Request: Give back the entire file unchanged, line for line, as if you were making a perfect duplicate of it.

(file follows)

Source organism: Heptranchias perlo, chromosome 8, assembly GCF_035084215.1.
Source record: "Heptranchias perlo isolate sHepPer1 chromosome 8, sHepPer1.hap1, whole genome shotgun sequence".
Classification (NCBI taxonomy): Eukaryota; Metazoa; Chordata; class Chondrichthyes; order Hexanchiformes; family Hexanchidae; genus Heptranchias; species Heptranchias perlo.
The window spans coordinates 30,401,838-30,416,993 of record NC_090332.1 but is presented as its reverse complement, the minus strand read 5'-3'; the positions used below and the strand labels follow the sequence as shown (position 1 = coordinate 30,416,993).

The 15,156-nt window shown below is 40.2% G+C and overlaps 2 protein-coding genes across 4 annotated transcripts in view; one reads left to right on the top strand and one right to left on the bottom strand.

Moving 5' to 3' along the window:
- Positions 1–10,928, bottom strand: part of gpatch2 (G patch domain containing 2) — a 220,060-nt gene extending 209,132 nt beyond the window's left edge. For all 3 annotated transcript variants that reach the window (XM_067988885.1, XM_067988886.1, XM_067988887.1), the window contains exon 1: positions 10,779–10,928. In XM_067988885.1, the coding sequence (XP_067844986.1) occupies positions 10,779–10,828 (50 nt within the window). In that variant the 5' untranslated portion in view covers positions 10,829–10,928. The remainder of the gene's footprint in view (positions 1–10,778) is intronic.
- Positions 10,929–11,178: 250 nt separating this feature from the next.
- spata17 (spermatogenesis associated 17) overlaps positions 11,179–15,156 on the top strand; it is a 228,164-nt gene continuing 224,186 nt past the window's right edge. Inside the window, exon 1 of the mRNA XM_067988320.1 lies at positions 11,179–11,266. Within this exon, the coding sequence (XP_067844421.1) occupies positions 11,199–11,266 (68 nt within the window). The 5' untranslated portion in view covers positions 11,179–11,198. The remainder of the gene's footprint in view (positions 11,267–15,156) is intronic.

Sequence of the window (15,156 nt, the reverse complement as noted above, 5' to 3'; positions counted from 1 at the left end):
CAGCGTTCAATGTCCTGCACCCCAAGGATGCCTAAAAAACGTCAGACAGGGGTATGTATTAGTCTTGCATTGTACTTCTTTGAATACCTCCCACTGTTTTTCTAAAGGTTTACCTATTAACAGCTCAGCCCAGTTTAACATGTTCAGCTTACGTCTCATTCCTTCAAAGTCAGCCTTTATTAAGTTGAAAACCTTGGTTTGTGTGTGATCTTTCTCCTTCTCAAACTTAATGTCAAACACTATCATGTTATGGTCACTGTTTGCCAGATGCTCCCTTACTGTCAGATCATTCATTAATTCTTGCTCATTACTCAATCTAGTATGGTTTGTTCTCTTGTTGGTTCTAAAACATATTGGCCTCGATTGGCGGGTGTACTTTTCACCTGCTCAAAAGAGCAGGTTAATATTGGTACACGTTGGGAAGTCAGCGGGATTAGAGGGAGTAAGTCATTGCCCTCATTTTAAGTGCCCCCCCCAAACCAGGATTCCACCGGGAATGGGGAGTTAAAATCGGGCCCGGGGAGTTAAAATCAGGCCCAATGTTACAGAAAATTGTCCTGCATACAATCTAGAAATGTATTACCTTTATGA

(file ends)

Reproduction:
Source organism: Heptranchias perlo, chromosome 8, assembly GCF_035084215.1.
Source record: "Heptranchias perlo isolate sHepPer1 chromosome 8, sHepPer1.hap1, whole genome shotgun sequence".
Classification (NCBI taxonomy): Eukaryota; Metazoa; Chordata; class Chondrichthyes; order Hexanchiformes; family Hexanchidae; genus Heptranchias; species Heptranchias perlo.
The window spans coordinates 30,401,838-30,416,993 of record NC_090332.1 but is presented as its reverse complement, the minus strand read 5'-3'; the positions used below and the strand labels follow the sequence as shown (position 1 = coordinate 30,416,993).

The 15,156-nt window shown below is 40.2% G+C and overlaps 2 protein-coding genes across 4 annotated transcripts in view; one reads left to right on the top strand and one right to left on the bottom strand.

Moving 5' to 3' along the window:
- Positions 1–10,928, bottom strand: part of gpatch2 (G patch domain containing 2) — a 220,060-nt gene extending 209,132 nt beyond the window's left edge. For all 3 annotated transcript variants that reach the window (XM_067988885.1, XM_067988886.1, XM_067988887.1), the window contains exon 1: positions 10,779–10,928. In XM_067988885.1, the coding sequence (XP_067844986.1) occupies positions 10,779–10,828 (50 nt within the window). In that variant the 5' untranslated portion in view covers positions 10,829–10,928. The remainder of the gene's footprint in view (positions 1–10,778) is intronic.
- Positions 10,929–11,178: 250 nt separating this feature from the next.
- spata17 (spermatogenesis associated 17) overlaps positions 11,179–15,156 on the top strand; it is a 228,164-nt gene continuing 224,186 nt past the window's right edge. Inside the window, exon 1 of the mRNA XM_067988320.1 lies at positions 11,179–11,266. Within this exon, the coding sequence (XP_067844421.1) occupies positions 11,199–11,266 (68 nt within the window). The 5' untranslated portion in view covers positions 11,179–11,198. The remainder of the gene's footprint in view (positions 11,267–15,156) is intronic.

Sequence of the window (15,156 nt, the reverse complement as noted above, 5' to 3'; positions counted from 1 at the left end):
CAGCGTTCAATGTCCTGCACCCCAAGGATGCCTAAAAAACGTCAGACAGGGGTATGTATTAGTCTTGCATTGTACTTCTTTGAATACCTCCCACTGTTTTTCTAAAGGTTTACCTATTAACAGCTCAGCCCAGTTTAACATGTTCAGCTTACGTCTCATTCCTTCAAAGTCAGCCTTTATTAAGTTGAAAACCTTGGTTTGTGTGTGATCTTTCTCCTTCTCAAACTTAATGTCAAACACTATCATGTTATGGTCACTGTTTGCCAGATGCTCCCTTACTGTCAGATCATTCATTAATTCTTGCTCATTACTCAATCTAGTATGGTTTGTTCTCTTGTTGGTTCTAAAACATATTGGCCTCGATTGGCGGGTGTACTTTTCACCTGCTCAAAAGAGCAGGTTAATATTGGTACACGTTGGGAAGTCAGCGGGATTAGAGGGAGTAAGTCATTGCCCTCATTTTAAGTGCCCCCCCCAAACCAGGATTCCACCGGGAATGGGGAGTTAAAATCGGGCCCGGGGAGTTAAAATCAGGCCCAATGTTACAGAAAATTGTCCTGCATACAATCTAGAAATGTATTACCTTTATGA